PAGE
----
Second Circuit Rules in Favor of ACA Member in a Case Supported by the Industry Advancement Fund

FDCPA does not require collection notice to affirmatively state that static amount due will not increase through the addition of interest and fees.

10/31/2018 4:00 PM

Industry Advancement ProgramNewsFDCPA
Second Circuit Rules in Favor of ACA Member in a Case Supported by the Industry Advancement Fund

The Second Circuit Court of Appeals handed the accounts receivable management industry a win yesterday when it ruled in Derosa v. CAC Financial Corp., No. 17-3189, 2018 WL ------- (2d Cir. Oct. 30, 2018) that ACA International member CAC Financial Corp. did not violate the Fair Debt Collection Practices Act when it sent a collection letter that did not state that interest and fees were no longer accruing on the balance. Citing Taylor v. Financial Recovery Services, Inc., 888 F.3d 212 (2d Cir. 2018) (another case supported through ACA’s Industry Advancement Program), the appellate court affirmed the district court’s decision that not informing the consumer that interest and fees are no longer accruing does not, in and of itself, constitute a violation of the FDCPA. ACA supported its member’s initiative to obtain an important FDCPA decision positively impacting ACA’s members and the credit and collection industry.

As ACA previously reported, the U.S. District Court for the Eastern District of New York found that the collection notice sent in Derosa was not misleading or deceptive but, rather, straightforward. In doing so, the district court reasoned that since the collection notice accurately stated the static amount due as the balance, the collection agency need not advise the consumer of the fact that the balance will not change. The district court further explained that “[w]hile a clear statement that the balance owed would fully satisfy the debt might have saved this defendant from litigation, the absence of such language does not, in and of itself, constitute a violation of the FDCPA.” 

The consumer appealed the district court’s decision and provided additional evidence that the debt collector’s letter could be confusing and misleading. The first piece of evidence was a personal declaration stating her account previously had, “accrued interest on any balances carried, and late fees on any late or missed payments.” The second piece of evidence was a credit card agreement, which the consumer alleged showed that the balance would continue to accrue interest even in default.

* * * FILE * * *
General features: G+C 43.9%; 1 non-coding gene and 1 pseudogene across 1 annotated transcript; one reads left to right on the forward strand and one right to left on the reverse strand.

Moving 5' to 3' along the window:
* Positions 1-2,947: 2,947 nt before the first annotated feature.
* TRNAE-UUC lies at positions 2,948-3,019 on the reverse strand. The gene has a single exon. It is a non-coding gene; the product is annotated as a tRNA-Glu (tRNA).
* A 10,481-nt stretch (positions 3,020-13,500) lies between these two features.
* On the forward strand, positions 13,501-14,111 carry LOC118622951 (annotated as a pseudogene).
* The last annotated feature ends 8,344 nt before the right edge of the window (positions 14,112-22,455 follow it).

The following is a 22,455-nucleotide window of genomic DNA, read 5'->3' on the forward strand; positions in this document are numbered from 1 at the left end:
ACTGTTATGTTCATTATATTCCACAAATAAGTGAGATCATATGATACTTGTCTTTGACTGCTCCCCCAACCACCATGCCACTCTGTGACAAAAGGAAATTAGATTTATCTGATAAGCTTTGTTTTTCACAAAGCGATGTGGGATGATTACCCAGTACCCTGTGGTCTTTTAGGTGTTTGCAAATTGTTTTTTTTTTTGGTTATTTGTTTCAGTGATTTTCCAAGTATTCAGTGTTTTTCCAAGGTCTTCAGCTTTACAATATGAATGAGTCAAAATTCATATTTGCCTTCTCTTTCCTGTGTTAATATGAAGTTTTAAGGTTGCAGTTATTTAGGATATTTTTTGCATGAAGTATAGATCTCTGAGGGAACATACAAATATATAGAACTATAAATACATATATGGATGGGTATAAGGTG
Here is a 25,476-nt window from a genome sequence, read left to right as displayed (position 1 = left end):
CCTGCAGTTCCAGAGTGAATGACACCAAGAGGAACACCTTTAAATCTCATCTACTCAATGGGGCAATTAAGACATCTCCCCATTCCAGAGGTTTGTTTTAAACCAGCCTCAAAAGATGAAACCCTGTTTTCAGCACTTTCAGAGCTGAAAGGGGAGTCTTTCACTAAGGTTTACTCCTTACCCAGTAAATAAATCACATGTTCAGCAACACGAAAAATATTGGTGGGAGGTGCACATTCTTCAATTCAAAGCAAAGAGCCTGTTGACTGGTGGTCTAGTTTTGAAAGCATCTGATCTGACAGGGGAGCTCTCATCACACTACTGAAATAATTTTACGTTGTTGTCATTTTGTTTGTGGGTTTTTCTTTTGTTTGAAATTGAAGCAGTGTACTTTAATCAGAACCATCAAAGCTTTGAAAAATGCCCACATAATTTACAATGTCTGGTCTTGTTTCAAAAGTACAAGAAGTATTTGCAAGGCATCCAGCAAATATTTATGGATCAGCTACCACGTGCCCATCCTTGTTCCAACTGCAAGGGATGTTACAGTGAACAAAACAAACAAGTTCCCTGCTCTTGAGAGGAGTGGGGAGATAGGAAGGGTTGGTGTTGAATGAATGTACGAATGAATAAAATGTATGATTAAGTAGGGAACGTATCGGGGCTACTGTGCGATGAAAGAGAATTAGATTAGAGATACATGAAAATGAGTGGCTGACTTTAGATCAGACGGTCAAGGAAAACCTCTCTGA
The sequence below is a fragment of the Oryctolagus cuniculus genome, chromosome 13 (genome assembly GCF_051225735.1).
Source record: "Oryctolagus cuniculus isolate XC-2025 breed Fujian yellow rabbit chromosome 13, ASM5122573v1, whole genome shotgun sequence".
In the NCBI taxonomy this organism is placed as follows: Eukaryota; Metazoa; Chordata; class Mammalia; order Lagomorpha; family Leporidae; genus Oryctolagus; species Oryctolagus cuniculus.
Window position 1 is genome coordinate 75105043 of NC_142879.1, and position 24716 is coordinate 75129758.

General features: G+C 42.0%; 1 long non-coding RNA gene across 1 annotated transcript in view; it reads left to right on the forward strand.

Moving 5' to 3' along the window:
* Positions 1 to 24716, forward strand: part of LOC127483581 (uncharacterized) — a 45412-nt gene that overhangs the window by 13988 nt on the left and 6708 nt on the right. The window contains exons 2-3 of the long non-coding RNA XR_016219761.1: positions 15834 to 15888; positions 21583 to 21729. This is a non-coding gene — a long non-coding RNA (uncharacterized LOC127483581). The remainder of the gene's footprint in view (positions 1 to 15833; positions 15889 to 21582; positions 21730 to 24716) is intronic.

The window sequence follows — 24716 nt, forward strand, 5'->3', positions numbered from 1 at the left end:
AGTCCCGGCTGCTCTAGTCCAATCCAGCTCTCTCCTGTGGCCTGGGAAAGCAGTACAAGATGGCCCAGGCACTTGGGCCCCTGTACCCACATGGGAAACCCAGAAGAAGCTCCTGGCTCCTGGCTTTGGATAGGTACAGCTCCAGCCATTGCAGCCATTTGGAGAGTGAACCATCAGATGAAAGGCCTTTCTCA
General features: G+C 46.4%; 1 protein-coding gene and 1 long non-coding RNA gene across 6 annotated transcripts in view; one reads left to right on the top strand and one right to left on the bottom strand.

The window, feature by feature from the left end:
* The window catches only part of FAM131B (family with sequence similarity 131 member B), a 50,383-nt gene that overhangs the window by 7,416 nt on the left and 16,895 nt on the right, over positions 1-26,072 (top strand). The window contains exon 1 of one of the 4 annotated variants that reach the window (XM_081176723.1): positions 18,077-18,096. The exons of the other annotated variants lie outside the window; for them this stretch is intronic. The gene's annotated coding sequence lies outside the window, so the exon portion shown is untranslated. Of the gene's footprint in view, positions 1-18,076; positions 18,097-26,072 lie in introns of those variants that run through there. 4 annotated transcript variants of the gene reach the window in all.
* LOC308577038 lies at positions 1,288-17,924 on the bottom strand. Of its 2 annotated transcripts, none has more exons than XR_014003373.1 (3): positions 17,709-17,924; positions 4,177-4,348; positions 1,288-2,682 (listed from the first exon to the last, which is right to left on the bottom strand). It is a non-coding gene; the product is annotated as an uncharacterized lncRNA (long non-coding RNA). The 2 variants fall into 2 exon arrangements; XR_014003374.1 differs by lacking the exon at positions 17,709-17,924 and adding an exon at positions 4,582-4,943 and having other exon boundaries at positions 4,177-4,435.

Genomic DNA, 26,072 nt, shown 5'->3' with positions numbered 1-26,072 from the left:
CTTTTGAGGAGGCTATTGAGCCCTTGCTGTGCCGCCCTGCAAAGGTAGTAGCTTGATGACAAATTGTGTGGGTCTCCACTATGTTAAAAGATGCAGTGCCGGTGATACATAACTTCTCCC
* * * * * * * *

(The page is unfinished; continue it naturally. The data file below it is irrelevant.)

The Second Circuit did not find the consumer’s new evidence compelling. The court stated, “The fact that the account accrued interest and fees when being administered by the original creditor is not indicative of how the account would function when transferred to a debt collection agency… It is thus speculative to claim that the underlying account would continue to accrue interest and fees when the account had been transferred or assigned to another party for collection…We have considered [the consumer’s] remaining arguments and find them to be without merit.”

Since the State of New York and the Bureau of Consumer Financial Protection worked in cooperation together to change New York laws on requirements for debt collection letters without providing safe harbor language, there have been thousands of lawsuits from consumer attorneys against ACA members on a wide range of new theories of law. One such issue is the theory that agencies that send collection letters for clients who do not charge interest, must make some sort of affirmative statement that no interest is charged, and that the simple word “Balance” is insufficient. Given that consumer law firms have filed over 1,000 lawsuits against agency members on this issue alone in both individual and class action litigation claims, ACA committed Industry Advancement Funds to help its member defeat the consumer’s claims in the Derosa case and obtain industry-favorable case law defining how much information a debt collector is required to provide in order to clearly state a consumer’s account balance.

ACA is encouraged by the Derosa decision and confident that judges, regulators and industry participants will look to it as positive persuasive authority for interpreting how to treat static balances collected by third-party debt collectors. ACA is also pleased that the Derosa decision continues to raise the number of industry-favorable decisions, or wins, the association has helped to achieve for its members through the Industry Advancement Program. This case represents the 42nd win for the Industry Advancement Fund.

ACA International’s efforts to proactively support the accounts receivable management industry are part of the association’s Industry Advancement Program, and are made possible by funding through ACA’s Industry Advancement Fund. If you missed any of the articles previously published in ACA Daily that provided more detailed information about Industry Advancement Program supported cases, like the Derosa case, you can always see the archived articles on the Industry Advancement Program website. Watch for updates when decisions are issued in these cases and learn more about new cases supported by the Industry Advancement Program in the future by reading ACA Daily and logging onto the Industry Advancement Program website throughout the year.

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